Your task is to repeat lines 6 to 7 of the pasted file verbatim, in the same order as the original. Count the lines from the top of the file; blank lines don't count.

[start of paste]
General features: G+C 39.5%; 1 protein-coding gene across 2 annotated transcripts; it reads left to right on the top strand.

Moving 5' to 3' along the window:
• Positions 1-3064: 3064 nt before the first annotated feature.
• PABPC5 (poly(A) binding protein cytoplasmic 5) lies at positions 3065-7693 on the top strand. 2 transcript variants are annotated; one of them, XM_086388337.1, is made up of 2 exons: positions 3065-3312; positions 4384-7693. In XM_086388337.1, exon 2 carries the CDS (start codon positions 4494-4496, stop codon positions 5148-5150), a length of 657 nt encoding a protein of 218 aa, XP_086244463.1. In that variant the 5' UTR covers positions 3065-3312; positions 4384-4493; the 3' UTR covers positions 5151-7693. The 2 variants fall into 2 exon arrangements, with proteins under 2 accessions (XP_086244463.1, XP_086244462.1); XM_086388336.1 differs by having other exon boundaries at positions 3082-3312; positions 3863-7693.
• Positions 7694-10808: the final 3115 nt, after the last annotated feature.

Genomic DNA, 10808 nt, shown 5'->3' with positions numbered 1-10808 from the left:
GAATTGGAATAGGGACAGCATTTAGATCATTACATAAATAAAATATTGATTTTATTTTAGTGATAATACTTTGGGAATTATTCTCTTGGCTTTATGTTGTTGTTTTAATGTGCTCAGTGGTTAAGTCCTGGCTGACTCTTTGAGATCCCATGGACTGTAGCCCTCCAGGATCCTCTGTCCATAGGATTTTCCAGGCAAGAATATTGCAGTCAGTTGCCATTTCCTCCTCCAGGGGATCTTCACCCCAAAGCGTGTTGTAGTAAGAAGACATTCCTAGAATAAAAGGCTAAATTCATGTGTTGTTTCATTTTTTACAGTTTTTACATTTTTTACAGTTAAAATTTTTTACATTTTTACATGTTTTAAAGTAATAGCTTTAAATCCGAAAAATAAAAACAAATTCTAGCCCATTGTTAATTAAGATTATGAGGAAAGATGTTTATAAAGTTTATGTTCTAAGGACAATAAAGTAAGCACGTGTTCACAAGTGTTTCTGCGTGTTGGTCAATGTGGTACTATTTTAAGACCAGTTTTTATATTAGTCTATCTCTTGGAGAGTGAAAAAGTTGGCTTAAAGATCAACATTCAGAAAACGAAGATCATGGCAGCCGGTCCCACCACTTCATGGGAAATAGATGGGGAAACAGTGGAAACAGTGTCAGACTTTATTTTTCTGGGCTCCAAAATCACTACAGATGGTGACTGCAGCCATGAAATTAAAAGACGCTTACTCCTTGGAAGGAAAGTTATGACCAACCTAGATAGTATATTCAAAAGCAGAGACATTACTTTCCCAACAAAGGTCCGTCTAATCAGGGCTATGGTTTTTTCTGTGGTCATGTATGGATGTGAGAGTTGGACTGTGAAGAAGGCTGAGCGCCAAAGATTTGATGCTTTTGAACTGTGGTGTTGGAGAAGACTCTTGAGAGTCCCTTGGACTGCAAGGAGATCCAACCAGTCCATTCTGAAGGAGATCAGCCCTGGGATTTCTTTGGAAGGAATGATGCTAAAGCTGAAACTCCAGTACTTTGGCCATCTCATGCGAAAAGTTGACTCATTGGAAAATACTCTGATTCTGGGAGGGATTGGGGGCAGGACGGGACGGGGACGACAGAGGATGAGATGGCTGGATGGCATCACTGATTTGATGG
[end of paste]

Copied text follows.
Genomic DNA, 10808 nt, shown 5'->3' with positions numbered 1-10808 from the left:
GAATTGGAATAGGGACAGCATTTAGATCATTACATAAATAAAATATTGATTTTATTTTAGTGATAATACTTTGGGAATTATTCTCTTGGCTTTATGTTGTTGTTTTAATGTGCTCAGTGGTTAAGTCCTGGCTGACTCTTTGAGATCCCATGGACTGTAGCCCTCCAGGATCCTCTGTCCATAGGATTTTCCAGGCAAGAATATTGCAGTCAGTTGCCATTTCCTCCTCCAGGGGATCTTCACCCCAAAGCGTGTTGTAGTAAGAAGACATTCCTAGAATAAAAGGCTAAATTCATGTGTTGTTTCATTTTTTACAGTTTTTACATTTTTTACAGTTAAAATTTTTTACATTTTTACATGTTTTAAAGTAATAGCTTTAAATCCGAAAAATAAAAACAAATTCTAGCCCATTGTTAATTAAGATTATGAGGAAAGATGTTTATAAAGTTTATGTTCTAAGGACAATAAAGTAAGCACGTGTTCACAAGTGTTTCTGCGTGTTGGTCAATGTGGTACTATTTTAAGACCAGTTTTTATATTAGTCTATCTCTTGGAGAGTGAAAAAGTTGGCTTAAAGATCAACATTCAGAAAACGAAGATCATGGCAGCCGGTCCCACCACTTCATGGGAAATAGATGGGGAAACAGTGGAAACAGTGTCAGACTTTATTTTTCTGGGCTCCAAAATCACTACAGATGGTGACTGCAGCCATGAAATTAAAAGACGCTTACTCCTTGGAAGGAAAGTTATGACCAACCTAGATAGTATATTCAAAAGCAGAGACATTACTTTCCCAACAAAGGTCCGTCTAATCAGGGCTATGGTTTTTTCTGTGGTCATGTATGGATGTGAGAGTTGGACTGTGAAGAAGGCTGAGCGCCAAAGATTTGATGCTTTTGAACTGTGGTGTTGGAGAAGACTCTTGAGAGTCCCTTGGACTGCAAGGAGATCCAACCAGTCCATTCTGAAGGAGATCAGCCCTGGGATTTCTTTGGAAGGAATGATGCTAAAGCTGAAACTCCAGTACTTTGGCCATCTCATGCGAAAAGTTGACTCATTGGAAAATACTCTGATTCTGGGAGGGATTGGGGGCAGGACGGGACGGGGACGACAGAGGATGAGATGGCTGGATGGCATCACTGATTTGATGG